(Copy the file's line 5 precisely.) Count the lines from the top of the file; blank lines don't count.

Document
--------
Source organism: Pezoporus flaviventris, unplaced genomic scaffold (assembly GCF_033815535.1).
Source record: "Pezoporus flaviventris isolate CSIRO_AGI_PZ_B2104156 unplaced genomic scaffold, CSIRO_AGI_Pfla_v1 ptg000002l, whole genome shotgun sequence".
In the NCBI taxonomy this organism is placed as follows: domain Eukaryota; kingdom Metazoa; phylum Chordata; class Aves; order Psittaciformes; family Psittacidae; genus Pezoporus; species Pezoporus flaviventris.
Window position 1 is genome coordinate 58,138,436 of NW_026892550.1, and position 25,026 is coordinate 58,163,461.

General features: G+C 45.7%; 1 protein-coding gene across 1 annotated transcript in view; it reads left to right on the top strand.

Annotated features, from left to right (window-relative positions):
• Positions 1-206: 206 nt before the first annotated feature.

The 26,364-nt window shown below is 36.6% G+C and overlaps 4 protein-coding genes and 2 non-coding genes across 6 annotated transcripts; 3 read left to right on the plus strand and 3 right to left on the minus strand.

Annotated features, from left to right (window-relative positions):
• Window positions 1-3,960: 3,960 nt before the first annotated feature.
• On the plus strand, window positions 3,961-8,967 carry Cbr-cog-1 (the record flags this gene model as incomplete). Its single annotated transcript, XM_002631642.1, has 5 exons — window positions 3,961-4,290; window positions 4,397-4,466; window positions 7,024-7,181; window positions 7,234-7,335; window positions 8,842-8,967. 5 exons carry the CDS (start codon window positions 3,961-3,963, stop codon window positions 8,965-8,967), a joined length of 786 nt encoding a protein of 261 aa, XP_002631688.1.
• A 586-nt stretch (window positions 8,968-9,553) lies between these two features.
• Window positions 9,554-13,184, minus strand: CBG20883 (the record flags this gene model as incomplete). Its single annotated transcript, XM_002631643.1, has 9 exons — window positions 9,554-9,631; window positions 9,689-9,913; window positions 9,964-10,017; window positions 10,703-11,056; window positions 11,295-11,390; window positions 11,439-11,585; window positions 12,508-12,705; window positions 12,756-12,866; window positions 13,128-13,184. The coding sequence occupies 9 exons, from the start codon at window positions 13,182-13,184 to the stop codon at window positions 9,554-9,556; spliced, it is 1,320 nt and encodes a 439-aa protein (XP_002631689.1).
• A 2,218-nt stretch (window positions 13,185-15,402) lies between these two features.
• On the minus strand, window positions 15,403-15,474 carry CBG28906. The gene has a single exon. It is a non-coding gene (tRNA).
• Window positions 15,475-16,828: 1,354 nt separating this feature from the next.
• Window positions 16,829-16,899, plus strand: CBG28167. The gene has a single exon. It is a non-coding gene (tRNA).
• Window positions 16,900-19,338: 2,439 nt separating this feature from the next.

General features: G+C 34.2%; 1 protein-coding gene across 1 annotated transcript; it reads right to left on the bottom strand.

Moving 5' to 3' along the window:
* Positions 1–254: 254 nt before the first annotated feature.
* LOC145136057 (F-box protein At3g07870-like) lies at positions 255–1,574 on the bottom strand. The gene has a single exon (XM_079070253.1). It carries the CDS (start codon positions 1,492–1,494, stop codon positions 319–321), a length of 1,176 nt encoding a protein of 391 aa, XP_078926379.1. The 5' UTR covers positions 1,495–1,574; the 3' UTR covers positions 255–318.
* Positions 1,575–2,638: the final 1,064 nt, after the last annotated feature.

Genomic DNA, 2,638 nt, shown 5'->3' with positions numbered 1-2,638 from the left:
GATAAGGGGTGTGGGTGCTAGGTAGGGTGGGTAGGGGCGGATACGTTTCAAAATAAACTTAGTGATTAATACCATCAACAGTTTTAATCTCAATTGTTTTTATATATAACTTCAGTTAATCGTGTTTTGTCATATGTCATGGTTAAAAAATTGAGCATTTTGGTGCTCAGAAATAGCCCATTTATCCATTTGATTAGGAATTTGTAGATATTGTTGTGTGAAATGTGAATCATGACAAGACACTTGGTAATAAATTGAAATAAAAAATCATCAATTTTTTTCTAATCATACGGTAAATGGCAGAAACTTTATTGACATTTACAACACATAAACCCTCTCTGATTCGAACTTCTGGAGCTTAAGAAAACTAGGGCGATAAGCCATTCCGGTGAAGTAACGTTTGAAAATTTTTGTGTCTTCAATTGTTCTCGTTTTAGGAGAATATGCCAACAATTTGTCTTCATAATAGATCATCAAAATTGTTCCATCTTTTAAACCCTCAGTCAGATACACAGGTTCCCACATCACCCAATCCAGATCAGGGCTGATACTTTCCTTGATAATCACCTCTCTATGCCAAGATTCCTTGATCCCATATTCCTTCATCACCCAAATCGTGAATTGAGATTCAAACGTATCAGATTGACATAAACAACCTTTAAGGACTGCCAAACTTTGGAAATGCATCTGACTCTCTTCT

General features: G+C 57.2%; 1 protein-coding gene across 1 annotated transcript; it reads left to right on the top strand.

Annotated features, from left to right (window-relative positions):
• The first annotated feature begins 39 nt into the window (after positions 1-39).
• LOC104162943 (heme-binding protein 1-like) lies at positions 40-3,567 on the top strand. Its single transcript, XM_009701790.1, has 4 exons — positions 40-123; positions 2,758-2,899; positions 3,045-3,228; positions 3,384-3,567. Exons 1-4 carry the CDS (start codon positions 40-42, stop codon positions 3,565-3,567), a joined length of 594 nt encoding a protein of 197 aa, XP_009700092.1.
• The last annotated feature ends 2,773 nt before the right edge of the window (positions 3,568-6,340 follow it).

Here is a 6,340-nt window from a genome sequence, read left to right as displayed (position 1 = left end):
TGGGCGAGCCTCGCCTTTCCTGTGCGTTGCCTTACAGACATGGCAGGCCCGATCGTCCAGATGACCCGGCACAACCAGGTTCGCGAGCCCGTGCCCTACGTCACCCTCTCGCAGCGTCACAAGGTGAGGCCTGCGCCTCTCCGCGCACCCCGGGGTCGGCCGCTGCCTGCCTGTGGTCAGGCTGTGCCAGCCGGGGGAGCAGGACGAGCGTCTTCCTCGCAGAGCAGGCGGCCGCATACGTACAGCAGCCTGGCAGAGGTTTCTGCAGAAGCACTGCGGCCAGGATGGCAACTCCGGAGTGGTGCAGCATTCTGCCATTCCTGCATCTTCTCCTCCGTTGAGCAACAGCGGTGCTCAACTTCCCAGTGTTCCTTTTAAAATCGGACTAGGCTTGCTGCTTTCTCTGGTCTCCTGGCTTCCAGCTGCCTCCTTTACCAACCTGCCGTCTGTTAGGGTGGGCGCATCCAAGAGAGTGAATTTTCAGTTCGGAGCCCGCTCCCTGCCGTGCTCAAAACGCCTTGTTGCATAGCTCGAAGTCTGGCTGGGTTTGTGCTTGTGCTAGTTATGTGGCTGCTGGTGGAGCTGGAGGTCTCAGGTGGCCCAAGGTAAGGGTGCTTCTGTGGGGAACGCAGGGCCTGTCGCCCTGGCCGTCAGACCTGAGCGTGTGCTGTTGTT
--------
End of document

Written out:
General features: G+C 45.7%; 1 protein-coding gene across 1 annotated transcript in view; it reads left to right on the top strand.